Louisiana Chef Serves African Sheikh
SHREVEPORT, La. (AP) — Chef Earnestine "Tootie" Morrison may add "cooked for royalty" to her resume after her culinary excursion in the mountains of Morocco.
The Shreveport chef returned from a May trip to Zawiya Ahansal, a village in the High Atlas Mountains of the nation in north Africa.
Morrison, until recently the chef at Abby Singer's Bistro at the Robinson Film Center, spent nearly two weeks cooking alongside some of the village's female cooks. She participated in their daily routines, explored the countryside and learned about the country's rich culture.
It was a humbling experience and her outlook on the world has evolved dramatically, she said.
"I came back and I look the same, but I don't see the world the same after that trip," Morrison said.
Morrison traveled with help from a $2,000 scholarship from The Ross Lynn Charitable Foundation to learn authentic cooking techniques, in partnership with Montana State University and the Atlas Cultural Foundation. Students studying agroecology and environmental science joined Morrison in the farming village.
The travel put Morrison in a place to learn new culinary skills, which she will share through community outreach services in the U.S.
On May 6, Morrison flew from Dallas to Chicago to Madrid to the Moroccan city of Marrakesh before making the four-hour drive to Zawiya Ahansal.
Immediately, Morrison was smitten with the natural beauty of the land and the simplicity of daily life. She fell right in with the residents' routines from washing her laundry in the Ahansal River to hiking through the mountains.
"It's rough around the mountains, but down in the village it's plush and green with rivers flowing — and someone's plowing their garden with two donkeys," Morrison said.
The village in the High Atlas Mountains and has about 15,000 residents. It would be Morrison's home until her departure May 19.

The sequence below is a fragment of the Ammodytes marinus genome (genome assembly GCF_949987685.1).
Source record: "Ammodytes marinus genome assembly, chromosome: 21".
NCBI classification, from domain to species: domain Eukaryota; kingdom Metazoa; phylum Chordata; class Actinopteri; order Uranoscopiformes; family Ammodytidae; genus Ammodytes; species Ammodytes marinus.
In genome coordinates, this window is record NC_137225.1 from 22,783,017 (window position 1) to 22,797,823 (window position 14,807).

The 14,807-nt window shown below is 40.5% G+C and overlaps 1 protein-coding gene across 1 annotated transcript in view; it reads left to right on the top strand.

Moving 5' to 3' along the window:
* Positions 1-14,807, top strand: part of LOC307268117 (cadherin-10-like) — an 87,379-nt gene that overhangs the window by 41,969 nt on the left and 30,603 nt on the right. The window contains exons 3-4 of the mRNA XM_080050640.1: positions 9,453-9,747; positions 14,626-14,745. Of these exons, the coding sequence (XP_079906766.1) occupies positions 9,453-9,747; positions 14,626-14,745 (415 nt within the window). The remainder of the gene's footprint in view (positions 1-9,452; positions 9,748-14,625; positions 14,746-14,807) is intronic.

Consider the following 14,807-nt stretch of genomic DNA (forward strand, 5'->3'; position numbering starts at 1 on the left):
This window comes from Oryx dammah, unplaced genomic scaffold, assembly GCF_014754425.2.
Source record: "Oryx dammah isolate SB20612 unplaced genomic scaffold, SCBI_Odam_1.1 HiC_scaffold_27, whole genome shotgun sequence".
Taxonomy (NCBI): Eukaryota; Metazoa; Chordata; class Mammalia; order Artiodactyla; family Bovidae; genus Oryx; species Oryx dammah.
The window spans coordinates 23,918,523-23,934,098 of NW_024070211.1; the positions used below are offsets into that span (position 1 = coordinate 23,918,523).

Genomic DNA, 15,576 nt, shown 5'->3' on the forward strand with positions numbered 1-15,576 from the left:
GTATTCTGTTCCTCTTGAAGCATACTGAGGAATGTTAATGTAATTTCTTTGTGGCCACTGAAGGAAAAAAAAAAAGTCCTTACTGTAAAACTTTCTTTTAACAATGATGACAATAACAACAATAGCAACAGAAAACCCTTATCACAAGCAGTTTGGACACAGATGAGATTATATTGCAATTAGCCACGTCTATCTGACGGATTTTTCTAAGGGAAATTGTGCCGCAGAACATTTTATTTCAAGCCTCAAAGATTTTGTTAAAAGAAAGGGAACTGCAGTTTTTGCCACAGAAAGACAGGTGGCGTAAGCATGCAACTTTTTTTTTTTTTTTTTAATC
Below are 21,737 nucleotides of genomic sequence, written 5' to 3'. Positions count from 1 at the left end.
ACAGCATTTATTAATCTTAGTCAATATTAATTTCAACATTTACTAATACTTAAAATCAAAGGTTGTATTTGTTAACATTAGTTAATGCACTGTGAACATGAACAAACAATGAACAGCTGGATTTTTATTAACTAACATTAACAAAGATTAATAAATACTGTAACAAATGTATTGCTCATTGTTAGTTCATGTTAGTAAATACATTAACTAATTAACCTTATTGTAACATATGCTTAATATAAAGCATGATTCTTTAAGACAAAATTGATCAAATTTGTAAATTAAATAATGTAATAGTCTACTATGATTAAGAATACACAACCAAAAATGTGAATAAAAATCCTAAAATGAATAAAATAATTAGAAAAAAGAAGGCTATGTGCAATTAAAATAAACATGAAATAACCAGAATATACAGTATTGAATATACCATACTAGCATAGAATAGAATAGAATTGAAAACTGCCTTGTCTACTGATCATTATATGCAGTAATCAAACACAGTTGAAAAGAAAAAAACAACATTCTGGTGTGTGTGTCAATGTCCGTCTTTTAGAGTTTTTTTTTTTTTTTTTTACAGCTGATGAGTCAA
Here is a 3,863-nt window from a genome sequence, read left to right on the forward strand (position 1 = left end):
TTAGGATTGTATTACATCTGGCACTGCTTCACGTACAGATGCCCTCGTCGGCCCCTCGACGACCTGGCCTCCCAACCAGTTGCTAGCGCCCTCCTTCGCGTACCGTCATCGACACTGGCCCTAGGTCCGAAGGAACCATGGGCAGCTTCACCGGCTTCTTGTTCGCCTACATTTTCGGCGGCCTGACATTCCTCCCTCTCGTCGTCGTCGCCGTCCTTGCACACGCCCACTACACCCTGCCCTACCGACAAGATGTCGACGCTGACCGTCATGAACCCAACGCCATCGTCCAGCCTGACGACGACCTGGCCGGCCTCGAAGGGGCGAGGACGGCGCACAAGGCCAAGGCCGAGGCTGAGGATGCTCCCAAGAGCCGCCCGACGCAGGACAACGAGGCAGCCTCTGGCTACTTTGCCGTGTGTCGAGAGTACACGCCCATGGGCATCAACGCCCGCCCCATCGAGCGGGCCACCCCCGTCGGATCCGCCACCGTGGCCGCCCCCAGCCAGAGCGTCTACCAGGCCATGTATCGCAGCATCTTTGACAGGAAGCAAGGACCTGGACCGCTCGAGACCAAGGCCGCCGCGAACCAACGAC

Morrison described the villagers' pace as easy going, yet full of purpose. Technology, though present, was limited, allowing Morrison to disconnect from the rest of the world and become fully immersed in the experience.
She stayed in a family-run hotel similar to a bed and breakfast in the U.S., she said. She worked with the mother and her daughters preparing meals for hotel guests.
Arabic is the native language in Zawiya Ahansal. However, cultural and language barriers didn't stop Morrison from communicating and learning. Although she had a translator, she soon was comfortable enough to set off on her own — with a few learning curves along the way.
"In the kitchen, it was a little different. I would say 'butter' and they would bring me an onion or something," Morrison said. "For the first couple of days I had a translator in the kitchen, but after that I was like, 'Cooking's universal.' I'd just watch and ask."
Kitchen routines and food preparation became easier as Morrison became acclimated, though it required her to adjust.
The cooks sat for much of the time while preparing food, while Morrison is used to being on her feet and moving around the kitchen.
The chef was surprised — and impressed — by how the cooks worked without having many of the kitchen appliances and tools she has in the U.S.
Small paring knives were used for food prep — even for cutting meat. In the village, she saw the butcher use a paring knife to cut a leg of lamb.
The cooks used small stoves, like those used for camping at home, that had to be lit. The metal box she mistook for a cabinet turned out to be an oven. And women kneaded large bowls of dough with their hands, without a mixer.
"It's not as advanced because it's a village and four hours from the major city, so they don't necessarily have all of the major amenities we have, but it's efficient," Morrison said.